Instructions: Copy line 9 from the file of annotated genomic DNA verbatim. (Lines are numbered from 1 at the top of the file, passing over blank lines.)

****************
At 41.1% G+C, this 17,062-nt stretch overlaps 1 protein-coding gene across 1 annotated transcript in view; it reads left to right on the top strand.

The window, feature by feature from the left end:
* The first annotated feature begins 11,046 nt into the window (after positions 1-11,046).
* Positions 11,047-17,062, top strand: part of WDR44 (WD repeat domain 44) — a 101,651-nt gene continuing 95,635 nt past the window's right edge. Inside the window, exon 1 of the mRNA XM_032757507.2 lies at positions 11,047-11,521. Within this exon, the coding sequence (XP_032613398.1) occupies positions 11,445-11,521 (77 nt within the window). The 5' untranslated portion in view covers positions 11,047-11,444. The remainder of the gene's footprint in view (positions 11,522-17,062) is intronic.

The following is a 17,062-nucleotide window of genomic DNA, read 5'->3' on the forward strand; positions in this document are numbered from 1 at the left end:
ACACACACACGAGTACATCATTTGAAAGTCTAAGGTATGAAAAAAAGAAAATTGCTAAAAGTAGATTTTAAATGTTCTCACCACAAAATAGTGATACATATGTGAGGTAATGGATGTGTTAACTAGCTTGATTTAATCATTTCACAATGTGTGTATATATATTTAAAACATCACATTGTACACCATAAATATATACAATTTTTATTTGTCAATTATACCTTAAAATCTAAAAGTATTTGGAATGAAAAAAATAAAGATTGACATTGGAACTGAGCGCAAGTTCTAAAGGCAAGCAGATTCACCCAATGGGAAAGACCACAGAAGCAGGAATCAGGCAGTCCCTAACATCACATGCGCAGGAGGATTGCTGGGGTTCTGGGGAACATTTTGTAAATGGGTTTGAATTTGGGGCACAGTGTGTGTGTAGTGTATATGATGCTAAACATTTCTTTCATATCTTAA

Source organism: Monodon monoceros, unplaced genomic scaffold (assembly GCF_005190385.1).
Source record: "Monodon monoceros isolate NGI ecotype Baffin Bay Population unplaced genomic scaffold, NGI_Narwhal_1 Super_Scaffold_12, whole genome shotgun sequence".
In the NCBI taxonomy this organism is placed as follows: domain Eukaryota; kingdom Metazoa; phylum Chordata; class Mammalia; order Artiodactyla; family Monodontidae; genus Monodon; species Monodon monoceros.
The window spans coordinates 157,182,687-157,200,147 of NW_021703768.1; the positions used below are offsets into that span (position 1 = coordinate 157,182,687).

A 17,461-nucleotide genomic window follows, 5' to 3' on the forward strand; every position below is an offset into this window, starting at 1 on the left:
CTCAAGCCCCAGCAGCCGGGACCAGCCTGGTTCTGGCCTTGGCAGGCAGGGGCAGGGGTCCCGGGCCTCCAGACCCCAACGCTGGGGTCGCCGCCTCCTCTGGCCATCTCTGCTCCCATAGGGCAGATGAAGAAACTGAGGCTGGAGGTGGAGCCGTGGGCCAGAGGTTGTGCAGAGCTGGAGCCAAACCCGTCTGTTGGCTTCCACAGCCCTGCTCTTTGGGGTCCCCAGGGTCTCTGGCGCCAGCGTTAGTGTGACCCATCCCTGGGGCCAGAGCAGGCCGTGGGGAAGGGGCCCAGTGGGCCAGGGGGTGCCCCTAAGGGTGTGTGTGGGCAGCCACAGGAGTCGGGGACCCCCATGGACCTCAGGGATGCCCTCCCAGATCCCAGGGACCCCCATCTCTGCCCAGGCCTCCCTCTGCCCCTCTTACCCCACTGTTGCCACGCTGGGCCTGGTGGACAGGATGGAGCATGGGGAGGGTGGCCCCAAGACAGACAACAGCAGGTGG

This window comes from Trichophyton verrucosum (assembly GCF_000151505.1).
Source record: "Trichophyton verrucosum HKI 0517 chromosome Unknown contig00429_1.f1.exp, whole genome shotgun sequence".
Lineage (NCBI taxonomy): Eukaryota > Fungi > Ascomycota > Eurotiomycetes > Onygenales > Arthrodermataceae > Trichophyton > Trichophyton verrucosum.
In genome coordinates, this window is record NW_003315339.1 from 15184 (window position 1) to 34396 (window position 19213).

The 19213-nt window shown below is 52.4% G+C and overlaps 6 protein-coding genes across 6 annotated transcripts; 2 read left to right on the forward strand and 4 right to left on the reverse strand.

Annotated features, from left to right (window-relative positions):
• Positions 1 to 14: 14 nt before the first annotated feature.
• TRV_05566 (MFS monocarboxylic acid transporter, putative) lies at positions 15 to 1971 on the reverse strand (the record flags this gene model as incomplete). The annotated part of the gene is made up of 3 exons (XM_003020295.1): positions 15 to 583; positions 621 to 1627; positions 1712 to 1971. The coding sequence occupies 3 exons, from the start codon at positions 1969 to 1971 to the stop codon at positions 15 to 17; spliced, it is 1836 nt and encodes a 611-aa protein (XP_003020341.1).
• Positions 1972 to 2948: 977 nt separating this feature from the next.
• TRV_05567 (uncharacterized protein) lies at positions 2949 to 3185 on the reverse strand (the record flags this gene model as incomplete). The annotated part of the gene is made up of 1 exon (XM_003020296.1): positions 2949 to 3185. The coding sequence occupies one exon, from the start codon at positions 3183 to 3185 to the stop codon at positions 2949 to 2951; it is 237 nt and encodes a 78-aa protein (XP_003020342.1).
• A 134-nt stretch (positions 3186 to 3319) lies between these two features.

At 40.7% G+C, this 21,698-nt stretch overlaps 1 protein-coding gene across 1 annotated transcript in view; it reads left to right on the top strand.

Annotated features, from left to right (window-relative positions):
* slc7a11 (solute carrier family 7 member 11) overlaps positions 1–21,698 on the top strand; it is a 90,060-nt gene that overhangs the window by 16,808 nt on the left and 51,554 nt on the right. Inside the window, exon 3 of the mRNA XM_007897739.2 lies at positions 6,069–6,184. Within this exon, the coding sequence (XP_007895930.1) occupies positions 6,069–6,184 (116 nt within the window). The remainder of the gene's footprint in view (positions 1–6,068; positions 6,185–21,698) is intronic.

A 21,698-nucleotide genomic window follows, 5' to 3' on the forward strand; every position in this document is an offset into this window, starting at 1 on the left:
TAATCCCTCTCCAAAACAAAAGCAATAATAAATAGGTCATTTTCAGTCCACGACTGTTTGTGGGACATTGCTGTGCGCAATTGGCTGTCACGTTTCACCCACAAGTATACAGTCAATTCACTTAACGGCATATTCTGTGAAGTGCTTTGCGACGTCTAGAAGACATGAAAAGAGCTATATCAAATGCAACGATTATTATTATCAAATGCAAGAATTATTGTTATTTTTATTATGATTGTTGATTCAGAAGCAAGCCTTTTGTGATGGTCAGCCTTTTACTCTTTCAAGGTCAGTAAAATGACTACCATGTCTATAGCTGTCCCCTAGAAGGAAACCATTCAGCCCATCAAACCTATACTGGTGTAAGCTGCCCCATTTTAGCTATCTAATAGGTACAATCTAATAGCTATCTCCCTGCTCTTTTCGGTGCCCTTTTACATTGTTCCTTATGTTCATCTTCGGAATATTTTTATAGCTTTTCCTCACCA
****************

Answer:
In the NCBI taxonomy this organism is placed as follows: domain Eukaryota; kingdom Metazoa; phylum Chordata; class Mammalia; order Artiodactyla; family Monodontidae; genus Monodon; species Monodon monoceros.